On Wednesday, 5th April, I dined with him at Messieurs Dillys, with Mr. John Scott of Amwell, the Quaker, Mr. Langton, Mr. Miller (now Sir John), and Dr. Thomas Campbell', an Irish clergyman, whom I took the liberty of inviting to Mr. Dilly's table, having seen him at Mr. Thrale's, and been told that he had come to England chiefly with a view to see Dr. Johnson, for whom he entertained the highest veneration. He has since published “A Philosophical Survey of the South of Ireland,” a very entertaining book, which has, however, one faultthat it assumes the fictitious character of an English

man.

1 [See post, 6th April. -Ed.]

· We talked of publick speaking. JOHNSON. “We must not estimate a man's powers by his being able or not able to deliver his sentiments in publick. Isaac Hawkins Browne, one of the first wits of this country, got into parliament, and never opened his mouth. For my own part, I think it is more disgraceful never to try to speak, than to try it and fail; as it is more disgraceful not to fight, than to fight and be beaten.” This argument appeared to me fallacious; for if a man has not spoken, it may be said that he would have done very well if he had tried; whereas, if he has tried and failed, there is nothing to be said for him. “Why then,” I asked, " is it thought disgraceful for a man not to fight, and not disgraceful not to speak in publick ?” JOHNSON. “Because there may be other reasons for a man's not speaking in publick than want of resolution: he may have nothing to say (laughing). Whereas, sir, you know courage is reckoned the greatest of all virtues; because, unless a man has that virtue, he has no security for preserving any other.”

He observed, that “the statutes against bribery were intended to prevent upstarts with money from getting into parliament:" adding, that “if he were a gentleman of landed property, he would turn out all his tenants who did not vote for the candidate whom he supported." LANGTON. “Would not that, sir, be checking the freedom of election ?” Johnson. “Sir, the law does not mean that the privilege of voting should be independent of old family interest, of the permanent property of the country.”

On Thursday, 6th April, I dined with him at Mr. Thomas Davies's, with Mr. Hicky, the painter, and my old acquaintance Mr. Moody, the player.

Dr. Johnson, as usual, spoke contemptuously of Colley Cibber.

“ It is wonderful that a man, who

for forty years had lived with the great and the witty, should have acquired so ill the talents of conversation: and he had but half to furnish; for one half of what he said was oaths.” He, however, allowed considerable merit to some of his comedies, and said there was no reason to believe that the “Careless Husband” was not written by himself. Davies said, he was the first dramatick writer who introduced genteel ladies upon the stage. Johnson refuted his observation by instancing several such characters in comedies before his time. DAVIES (trying to defend himself from a charge of ignorance). “I mean genteel moral characters.” “ I think,” said Hicky,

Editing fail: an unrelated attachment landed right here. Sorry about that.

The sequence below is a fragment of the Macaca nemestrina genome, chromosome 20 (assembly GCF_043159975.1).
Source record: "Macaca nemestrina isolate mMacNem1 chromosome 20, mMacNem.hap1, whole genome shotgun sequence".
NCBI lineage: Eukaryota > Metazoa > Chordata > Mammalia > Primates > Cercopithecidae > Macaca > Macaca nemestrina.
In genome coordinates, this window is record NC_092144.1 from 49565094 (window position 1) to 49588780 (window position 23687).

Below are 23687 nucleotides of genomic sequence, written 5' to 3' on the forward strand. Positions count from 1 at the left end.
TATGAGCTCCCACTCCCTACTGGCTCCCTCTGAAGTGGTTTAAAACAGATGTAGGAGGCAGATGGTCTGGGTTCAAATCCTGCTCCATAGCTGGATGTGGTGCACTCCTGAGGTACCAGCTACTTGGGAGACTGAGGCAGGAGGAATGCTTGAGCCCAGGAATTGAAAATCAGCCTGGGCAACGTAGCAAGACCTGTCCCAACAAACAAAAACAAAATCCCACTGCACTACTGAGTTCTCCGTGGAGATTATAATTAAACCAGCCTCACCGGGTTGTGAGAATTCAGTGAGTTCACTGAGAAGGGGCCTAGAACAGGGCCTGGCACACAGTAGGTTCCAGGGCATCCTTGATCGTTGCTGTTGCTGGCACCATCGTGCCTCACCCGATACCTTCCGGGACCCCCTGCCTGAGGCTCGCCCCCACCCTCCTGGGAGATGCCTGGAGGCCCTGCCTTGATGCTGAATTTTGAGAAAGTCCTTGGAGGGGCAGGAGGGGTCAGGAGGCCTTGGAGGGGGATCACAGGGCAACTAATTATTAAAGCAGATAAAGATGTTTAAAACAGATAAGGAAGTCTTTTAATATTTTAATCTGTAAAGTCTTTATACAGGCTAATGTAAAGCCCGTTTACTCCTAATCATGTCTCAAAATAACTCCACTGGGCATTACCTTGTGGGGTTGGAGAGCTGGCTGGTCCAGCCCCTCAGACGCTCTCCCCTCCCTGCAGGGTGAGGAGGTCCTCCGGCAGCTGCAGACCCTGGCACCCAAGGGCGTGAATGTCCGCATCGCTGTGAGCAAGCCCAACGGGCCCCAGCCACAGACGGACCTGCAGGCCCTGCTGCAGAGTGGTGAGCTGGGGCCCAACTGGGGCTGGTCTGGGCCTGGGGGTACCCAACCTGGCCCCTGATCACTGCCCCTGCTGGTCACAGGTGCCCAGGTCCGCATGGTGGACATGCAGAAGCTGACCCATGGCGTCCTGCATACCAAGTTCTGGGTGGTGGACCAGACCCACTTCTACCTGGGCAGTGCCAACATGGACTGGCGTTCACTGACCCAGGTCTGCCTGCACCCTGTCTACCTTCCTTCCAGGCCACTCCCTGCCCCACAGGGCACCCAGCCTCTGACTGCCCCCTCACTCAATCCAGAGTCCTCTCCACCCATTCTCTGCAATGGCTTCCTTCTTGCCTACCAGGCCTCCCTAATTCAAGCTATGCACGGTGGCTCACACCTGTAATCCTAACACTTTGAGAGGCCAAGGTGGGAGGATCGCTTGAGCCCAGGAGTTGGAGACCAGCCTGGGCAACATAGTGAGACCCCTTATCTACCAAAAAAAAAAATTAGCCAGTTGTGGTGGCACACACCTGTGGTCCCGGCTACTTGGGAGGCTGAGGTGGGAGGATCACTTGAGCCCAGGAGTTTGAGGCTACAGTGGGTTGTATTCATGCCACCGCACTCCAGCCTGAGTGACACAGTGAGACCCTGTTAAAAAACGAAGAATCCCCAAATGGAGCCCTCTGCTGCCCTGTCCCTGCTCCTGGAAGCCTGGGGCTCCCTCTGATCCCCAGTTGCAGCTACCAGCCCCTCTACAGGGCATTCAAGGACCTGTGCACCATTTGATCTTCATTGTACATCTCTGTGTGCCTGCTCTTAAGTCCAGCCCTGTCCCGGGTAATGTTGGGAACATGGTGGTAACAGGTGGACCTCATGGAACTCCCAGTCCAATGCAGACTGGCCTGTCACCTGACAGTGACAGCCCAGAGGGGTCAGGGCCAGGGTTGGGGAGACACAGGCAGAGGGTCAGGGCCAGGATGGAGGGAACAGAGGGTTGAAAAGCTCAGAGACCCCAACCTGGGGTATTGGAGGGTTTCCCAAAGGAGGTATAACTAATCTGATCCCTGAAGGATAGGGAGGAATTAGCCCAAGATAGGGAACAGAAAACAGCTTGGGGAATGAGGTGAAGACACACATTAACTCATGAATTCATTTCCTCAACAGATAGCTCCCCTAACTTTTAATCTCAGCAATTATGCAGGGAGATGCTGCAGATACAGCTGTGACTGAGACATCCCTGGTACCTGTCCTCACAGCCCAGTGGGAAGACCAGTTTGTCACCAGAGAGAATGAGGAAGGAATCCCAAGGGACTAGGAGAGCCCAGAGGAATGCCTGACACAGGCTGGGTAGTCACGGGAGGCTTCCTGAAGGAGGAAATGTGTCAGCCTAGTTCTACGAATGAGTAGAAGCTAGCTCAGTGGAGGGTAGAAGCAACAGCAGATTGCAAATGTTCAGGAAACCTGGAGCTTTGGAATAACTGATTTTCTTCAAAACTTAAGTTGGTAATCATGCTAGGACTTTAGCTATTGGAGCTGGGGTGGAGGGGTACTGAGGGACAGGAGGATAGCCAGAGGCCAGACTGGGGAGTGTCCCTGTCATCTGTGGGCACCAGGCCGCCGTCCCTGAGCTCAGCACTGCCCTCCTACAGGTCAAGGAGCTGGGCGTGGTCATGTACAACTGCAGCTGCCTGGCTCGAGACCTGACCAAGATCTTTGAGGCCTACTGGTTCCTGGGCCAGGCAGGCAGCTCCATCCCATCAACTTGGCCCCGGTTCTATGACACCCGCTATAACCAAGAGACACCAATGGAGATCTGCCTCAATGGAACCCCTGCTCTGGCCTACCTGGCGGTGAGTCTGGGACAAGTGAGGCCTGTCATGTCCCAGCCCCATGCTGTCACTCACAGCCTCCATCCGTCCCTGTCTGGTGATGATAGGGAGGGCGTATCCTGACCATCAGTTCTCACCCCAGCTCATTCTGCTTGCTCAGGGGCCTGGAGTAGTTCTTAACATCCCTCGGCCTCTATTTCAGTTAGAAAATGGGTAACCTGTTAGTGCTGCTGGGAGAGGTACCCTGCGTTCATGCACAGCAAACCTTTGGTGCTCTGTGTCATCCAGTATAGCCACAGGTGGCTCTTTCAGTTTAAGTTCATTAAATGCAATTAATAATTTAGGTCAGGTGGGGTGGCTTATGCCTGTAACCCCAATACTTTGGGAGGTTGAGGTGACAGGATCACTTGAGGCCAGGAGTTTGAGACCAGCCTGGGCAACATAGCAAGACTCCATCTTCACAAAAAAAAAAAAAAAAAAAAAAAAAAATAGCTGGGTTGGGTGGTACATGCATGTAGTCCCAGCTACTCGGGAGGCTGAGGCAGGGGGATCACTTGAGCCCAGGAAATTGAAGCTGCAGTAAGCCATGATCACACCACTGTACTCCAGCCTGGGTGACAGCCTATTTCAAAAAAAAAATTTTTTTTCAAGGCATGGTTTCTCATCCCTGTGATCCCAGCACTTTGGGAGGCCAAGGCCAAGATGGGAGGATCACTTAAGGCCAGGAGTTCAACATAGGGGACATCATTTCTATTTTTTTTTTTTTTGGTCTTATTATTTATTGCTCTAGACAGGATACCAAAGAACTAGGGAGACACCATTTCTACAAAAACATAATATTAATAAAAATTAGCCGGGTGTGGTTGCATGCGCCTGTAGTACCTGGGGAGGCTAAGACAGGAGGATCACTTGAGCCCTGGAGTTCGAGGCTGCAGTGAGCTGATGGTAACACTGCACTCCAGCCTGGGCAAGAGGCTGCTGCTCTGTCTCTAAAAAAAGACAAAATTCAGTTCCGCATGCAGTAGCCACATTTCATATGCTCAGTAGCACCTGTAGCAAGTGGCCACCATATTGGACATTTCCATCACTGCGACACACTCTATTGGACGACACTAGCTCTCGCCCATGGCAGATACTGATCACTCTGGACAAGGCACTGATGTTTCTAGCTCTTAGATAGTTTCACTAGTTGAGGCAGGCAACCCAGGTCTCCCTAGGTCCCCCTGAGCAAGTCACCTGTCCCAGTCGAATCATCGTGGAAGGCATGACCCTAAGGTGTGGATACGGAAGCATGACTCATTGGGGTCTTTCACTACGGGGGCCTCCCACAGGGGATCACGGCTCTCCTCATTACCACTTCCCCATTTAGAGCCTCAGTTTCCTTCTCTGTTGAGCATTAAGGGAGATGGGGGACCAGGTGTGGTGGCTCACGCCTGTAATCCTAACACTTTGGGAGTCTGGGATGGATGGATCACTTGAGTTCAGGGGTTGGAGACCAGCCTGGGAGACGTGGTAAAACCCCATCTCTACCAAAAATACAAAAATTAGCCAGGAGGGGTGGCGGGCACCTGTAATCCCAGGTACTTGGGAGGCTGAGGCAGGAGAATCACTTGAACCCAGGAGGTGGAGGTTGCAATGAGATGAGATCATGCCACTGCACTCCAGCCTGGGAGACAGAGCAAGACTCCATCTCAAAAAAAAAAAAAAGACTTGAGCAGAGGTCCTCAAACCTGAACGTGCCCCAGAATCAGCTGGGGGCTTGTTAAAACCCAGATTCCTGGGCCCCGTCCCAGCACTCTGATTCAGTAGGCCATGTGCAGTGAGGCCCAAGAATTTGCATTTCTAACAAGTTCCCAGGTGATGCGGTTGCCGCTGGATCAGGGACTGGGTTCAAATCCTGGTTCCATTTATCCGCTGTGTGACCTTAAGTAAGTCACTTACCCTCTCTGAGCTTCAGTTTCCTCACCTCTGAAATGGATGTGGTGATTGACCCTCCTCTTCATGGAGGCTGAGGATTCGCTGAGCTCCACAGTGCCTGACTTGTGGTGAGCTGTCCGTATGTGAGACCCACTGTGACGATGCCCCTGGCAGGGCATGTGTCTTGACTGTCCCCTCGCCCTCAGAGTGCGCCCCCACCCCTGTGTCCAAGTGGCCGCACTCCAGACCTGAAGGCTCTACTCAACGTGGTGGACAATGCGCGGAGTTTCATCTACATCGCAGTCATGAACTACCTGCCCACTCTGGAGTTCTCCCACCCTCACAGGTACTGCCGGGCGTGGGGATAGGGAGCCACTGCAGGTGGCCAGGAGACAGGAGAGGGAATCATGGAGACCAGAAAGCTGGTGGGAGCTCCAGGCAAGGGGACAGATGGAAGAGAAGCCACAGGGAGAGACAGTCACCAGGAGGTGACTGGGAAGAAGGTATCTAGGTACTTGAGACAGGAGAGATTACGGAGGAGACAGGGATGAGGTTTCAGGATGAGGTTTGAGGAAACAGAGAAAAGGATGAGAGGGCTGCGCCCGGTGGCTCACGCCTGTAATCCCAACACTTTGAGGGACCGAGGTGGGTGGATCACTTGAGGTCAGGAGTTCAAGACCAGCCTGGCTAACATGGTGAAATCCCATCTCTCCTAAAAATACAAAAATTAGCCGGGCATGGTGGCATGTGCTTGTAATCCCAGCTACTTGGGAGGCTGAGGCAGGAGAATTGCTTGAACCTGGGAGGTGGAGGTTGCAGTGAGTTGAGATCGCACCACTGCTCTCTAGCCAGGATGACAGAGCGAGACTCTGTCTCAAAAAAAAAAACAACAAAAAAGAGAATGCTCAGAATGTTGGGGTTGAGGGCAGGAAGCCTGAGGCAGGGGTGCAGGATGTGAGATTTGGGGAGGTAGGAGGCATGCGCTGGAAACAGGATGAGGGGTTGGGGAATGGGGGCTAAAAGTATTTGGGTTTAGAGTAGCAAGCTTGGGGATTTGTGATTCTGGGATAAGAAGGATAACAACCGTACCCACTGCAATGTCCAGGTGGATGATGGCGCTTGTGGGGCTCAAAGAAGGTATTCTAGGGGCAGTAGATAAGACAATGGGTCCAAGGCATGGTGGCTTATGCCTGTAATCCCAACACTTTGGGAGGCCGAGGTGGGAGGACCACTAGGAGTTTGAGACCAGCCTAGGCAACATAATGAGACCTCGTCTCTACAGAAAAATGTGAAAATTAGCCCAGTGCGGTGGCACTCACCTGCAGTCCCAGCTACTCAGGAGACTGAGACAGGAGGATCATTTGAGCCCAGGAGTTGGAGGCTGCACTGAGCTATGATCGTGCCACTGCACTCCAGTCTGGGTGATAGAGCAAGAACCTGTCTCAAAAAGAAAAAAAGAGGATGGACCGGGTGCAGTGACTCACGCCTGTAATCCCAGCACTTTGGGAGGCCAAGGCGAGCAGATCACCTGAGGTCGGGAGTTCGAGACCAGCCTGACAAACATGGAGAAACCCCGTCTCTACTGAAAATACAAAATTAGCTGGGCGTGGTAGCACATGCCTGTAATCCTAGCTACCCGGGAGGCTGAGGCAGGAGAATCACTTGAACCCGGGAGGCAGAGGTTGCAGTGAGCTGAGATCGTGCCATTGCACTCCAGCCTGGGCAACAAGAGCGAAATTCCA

said Hicky, “gentility and morality are inseparable.” BosweLL. “By no means, sir. The genteelest characters are often the most immoral. Does not Lord Chesterfield give precepts for uniting wickedness and the graces? A man, indeed, is not genteel when he gets drunk; but most vices may be committed very genteelly: a man may debauch his friend's wife genteelly: he may cheat at cards genteelly." HickY. “I do not think that is genteel.” BOSWELL. “Sir, it may not be like a gentleman, but it may be genteel.” Johnson. “You are meaning two different things. One means exteriour grace; the other honour. It is certain that a man may be

very immoral with exteriour grace. Lovelace, in 'Clarissa,' is a very genteel and a very wicked character. Tom Hervey!, who died t’other day, though a vicious man, was one of the genteelest men that ever lived." Tom Davies instanced Charles the Second. JOHNSON (taking fire at any attack upon that Prince, for whom he had an extraordinary partiality). “Charles the Second was licentious in his practice; but he always had a reverence for what was good. Charles the Second knew his people, and rewarded merit. The

[See ante, vol. ii. p. 33.-Ev.)